Childhood obesity has been called “one of the most serious public health challenges of the 21st century,” and with good reason. (1)
Obesity can harm nearly every system in a child’s body—heart and lungs, muscles and bones, kidneys and digestive tract, as well as the hormones that control blood sugar and puberty—and can also take a heavy social and emotional toll. (2) What’s worse, youth who are overweight or obese have substantially higher odds of remaining overweight or obese into adulthood, (3) increasing their risk of disease and disability later in life.
Globally, an estimated 43 million preschool children (under age 5) were overweight or obese in 2010, a 60 percent increase since 1990. (4) The problem affects countries rich and poor, and by sheer numbers, places the greatest burden on the poorest: Of the world’s 43 million overweight and obese preschoolers, 35 million live in developing countries. By 2020, if the current epidemic continues unabated, 9 percent of all preschoolers will be overweight or obese—nearly 60 million children. (4)
Obesity rates are higher in adults than in children. But in relative terms, the U.S., Brazil, China, and other countries have seen the problem escalate more rapidly in children than in adults. (5)
Of course, some regions still struggle mightily with child hunger, such as Southeastern Asia and sub-Saharan Africa. (6) But globalization has made the world wealthier, and wealth and weight are linked.
As poor countries move up the income scale and switch from traditional diets to Western food ways, obesity rates rise. (7) One result of this so-called “nutrition transition” is that low- and middle-income countries often face a dual burden: the infectious diseases that accompany malnutrition, especially in childhood, and, increasingly, the debilitating chronic diseases linked to obesity and Western lifestyles.
It’s surprisingly challenging to track childhood obesity rates across the globe. Many countries do not field nationally representative surveys that measure heights and weights of school-aged children, or don’t have repeated consistent measurements over time. Dueling definitions of childhood obesity—from the U.S. Centers for Disease Control and Prevention (CDC), the World Health Organization (WHO), and the International Obesity Task Force (IOTF)—further complicate matters, making it hard to compare data between regions.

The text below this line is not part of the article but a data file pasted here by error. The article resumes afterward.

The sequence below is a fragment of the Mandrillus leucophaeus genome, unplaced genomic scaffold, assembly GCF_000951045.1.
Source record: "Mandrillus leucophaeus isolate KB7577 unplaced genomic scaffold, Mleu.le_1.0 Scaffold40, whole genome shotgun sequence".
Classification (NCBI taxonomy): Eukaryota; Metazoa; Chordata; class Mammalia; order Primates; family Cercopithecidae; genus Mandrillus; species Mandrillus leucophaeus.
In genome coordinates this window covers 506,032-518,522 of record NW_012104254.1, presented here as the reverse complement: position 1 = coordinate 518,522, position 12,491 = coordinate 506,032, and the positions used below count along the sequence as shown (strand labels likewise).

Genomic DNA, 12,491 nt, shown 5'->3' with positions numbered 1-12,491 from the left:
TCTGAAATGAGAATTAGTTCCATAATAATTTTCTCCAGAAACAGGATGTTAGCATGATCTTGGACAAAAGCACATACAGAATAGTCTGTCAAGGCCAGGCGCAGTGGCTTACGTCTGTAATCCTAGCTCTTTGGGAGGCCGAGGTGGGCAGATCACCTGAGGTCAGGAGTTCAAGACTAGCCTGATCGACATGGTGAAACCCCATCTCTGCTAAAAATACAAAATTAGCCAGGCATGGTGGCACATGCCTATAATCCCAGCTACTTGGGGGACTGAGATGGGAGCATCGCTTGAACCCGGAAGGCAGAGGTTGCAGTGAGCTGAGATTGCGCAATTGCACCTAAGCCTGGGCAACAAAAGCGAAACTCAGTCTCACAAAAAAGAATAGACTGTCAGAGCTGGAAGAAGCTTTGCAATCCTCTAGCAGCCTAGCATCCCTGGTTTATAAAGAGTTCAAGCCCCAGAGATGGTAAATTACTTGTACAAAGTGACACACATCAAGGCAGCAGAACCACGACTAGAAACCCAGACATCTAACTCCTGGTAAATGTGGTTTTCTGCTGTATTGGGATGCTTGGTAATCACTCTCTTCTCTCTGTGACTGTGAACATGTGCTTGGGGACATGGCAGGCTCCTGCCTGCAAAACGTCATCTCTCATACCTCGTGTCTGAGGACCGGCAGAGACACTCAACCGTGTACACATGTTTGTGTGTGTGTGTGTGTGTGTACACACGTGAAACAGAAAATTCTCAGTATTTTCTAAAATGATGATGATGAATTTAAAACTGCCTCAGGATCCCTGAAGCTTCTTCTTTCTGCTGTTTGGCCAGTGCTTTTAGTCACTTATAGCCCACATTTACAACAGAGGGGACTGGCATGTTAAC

Over the past three decades, childhood obesity rates have tripled in the U.S., and today, the country has some of the highest obesity rates in the world: one out of six children is obese, and one out of three children is overweight or obese. (8) Though the overall U.S. child obesity rate has held steady since 2008, some groups have continued to see increases, and some groups have higher rates of obesity than others:
- In the 1970s, 5 percent of U.S. children ages 2 to 19 were obese, according to the CDC’s current definition; by 2008, nearly 17 percent of children were obese, a percentage that held steady through 2010. (8,9)
- Obesity is more common in boys than girls (19 percent versus 15 percent). (8)
- Obesity rates in boys increased significantly between 1999 and 2010, especially among non-Hispanic black boys; but obesity rates in girls of all ages and ethnic groups have stayed largely the same. (8)
- Hispanic (21 percent) and non-Hispanic black (24 percent) youth have higher rates of obesity than non-Hispanic white youth (14 percent), a continuing trend. (8)
- Nearly 10 percent of U.S. infants had a high “weight for recumbent length”—a measure that’s similar to the body mass index but used in children from birth to age 2. (8)
- From 1999 to 2010, Mexican American infants were 67 percent more likely to have a high weight for recumbent length than non-Hispanic white infants. (8)
Canada has also seen a rise in childhood obesity since the late 1970s—overall, obesity rates have more than doubled, and in some age groups, tripled. (10) But childhood obesity rates are still a good bit lower there than they are in the U.S. In 2007–2008, nearly 9 percent of Canadian youth ages 6 to 17 were obese, based on the IOTF age-specific cutoffs. (10) Child obesity is a bigger problem among Canada’s Aboriginal groups: A survey of Aboriginal groups who live outside of reservations found that in 2006, nearly 33 percent of children ages 6 to 8 were obese, as were 13 percent of children ages 9 to 14. (10)